In preparation for the Special Olympics Great Britain National Summer Games 2017, Suffolk County Council is to host an official send off for the athletes from Suffolk, who have been selected for the Games.


This will be the 10th National Summer Games and will take place in Sheffield from 7th to 12th August.  Around 2,600 athletes with intellectual disabilities will come together from all over the country to compete in 20 different sports. 24 Special Olympics Suffolk (SOS) athletes from the sports of athletics, gymnastics and badminton will be part of the Eastern Region team.


This is the first time that athletes from Suffolk will have had the opportunity to compete at this level. The Games will involve teams from all regions of England, Scotland and Wales. Our SOS representatives have been training hard with their clubs and have qualified through competitions in places such as Bournemouth, London, Eton, Kent and Sheffield. 


SOS will also be well represented in terms of volunteers, providing 7 coaches including the Head Coaches for the Eastern athletics, gymnastics and badminton teams, in addition to general Games volunteers


The official send off for the Suffolk athletes will take place on Tuesday 1st August in the Atrium at Endeavour House.


Further information about Special Olympics Great Britain National Summer Games can be found at http://sheffield2017.org.uk/



Cycle link connecting West Suffolk Hospital to Bury St Edmunds town centre unveiled


A new route designed to provide a quick, safe and easy route for cyclists to West Suffolk Hospital to Bury St Edmunds town centre has officially opened.


The 620 metre cycle path, which begins in the Hardwick Lane/Cullum Road area of Bury St Edmunds, was officially opened by representatives from Suffolk County Council, West Suffolk NHS Foundation Trust, Suffolk Highways and the Bury Local Links team.


The link, which was previously a footpath, underwent conversion works funded by Suffolk County Council to create a cycle path. To facilitate cycling along the route, dropped kerbs have been provided at crossing points, guard rails have been replaced with new ones, which have sufficient space between them to allow a bike to pass through, and new signs have been added to highlight the route across the water meadow. In addition, vegetation along the route has been trimmed back and, where needed, the cycle path has been resurfaced.


The work has been carried out by Suffolk Highways, as part of Suffolk County Council, and the project cost in the region of £30,000.


It is hoped this improvement to the cycling infrastructure in Bury St Edmunds will encourage more employees and visitors to travel to and from the hospital by bicycle, leading to a greener, healthier Bury St Edmunds.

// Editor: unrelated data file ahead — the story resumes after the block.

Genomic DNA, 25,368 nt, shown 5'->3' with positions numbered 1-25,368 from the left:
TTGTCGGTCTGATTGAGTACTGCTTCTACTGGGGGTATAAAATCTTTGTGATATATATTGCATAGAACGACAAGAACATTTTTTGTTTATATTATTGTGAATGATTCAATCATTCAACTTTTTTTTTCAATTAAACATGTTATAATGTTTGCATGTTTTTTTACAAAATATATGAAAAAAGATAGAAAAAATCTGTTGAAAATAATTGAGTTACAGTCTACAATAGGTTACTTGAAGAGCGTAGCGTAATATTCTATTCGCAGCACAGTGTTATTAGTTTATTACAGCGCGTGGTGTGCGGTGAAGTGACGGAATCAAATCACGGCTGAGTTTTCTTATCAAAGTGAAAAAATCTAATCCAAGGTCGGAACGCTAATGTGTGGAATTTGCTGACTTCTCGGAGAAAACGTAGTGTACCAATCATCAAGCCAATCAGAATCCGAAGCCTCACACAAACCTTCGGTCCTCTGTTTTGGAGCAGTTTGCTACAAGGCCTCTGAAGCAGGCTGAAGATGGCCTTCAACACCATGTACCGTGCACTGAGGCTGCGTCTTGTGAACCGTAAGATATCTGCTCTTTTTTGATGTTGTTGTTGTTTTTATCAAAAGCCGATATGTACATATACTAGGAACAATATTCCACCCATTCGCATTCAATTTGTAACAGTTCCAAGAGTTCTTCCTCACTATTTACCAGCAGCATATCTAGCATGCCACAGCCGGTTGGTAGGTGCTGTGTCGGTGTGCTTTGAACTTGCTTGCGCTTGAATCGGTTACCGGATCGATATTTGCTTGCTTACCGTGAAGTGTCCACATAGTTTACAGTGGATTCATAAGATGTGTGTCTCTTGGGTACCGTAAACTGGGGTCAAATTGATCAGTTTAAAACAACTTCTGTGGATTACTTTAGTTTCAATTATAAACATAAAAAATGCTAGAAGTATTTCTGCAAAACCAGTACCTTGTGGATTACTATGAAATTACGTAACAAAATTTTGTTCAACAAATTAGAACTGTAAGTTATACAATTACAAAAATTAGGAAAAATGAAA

Getting your Recycling Right


The Suffolk Waste Partnership is today launching a campaign in two of the county’s towns to tackle the cost of people placing the wrong items in their recycling bins.


‘Getting your Recycling Right’ will be working with around 1800 homes in the Chantry area of Ipswich and a further 1800 homes in central Lowestoft to help residents understand what can and can’t go in their recycling bin, while also aiming to reduce the £500,000 annual taxpayer cost of removing the wrong items from recycling bins. The two areas identified are being targeted as historically they have had higher than average levels of recycling bin contamination.


In Suffolk, more than half of our household waste is recycled, but contamination levels have been rising as people increasingly put unsuitable items such as food, glass, electrical items and used nappies in their kerbside recycling bins. These items are potentially dangerous, can have a negative impact on the environment and ultimately cost the taxpayer extra money to clean up.


Homes in the campaign area can expect to receive a new information pack through their door as well as a helpful information sticker on their bins. In addition, contractors from Groundworks, working on behalf of the partnership, will be visiting homes to raise awareness and ask people to get their recycling right.


All recyclable waste collected from Suffolk households is taken to the Materials Recycling Facility (MRF) in Great Blakenham, where it is sorted and baled before being sent on for recycling. This facility is designed to only accept and process certain materials. If the wrong items are delivered they have to be removed, sometimes by hand.


To ensure the correct items are put into their recycling bins, residents are being asked to remember the following points to combat contamination: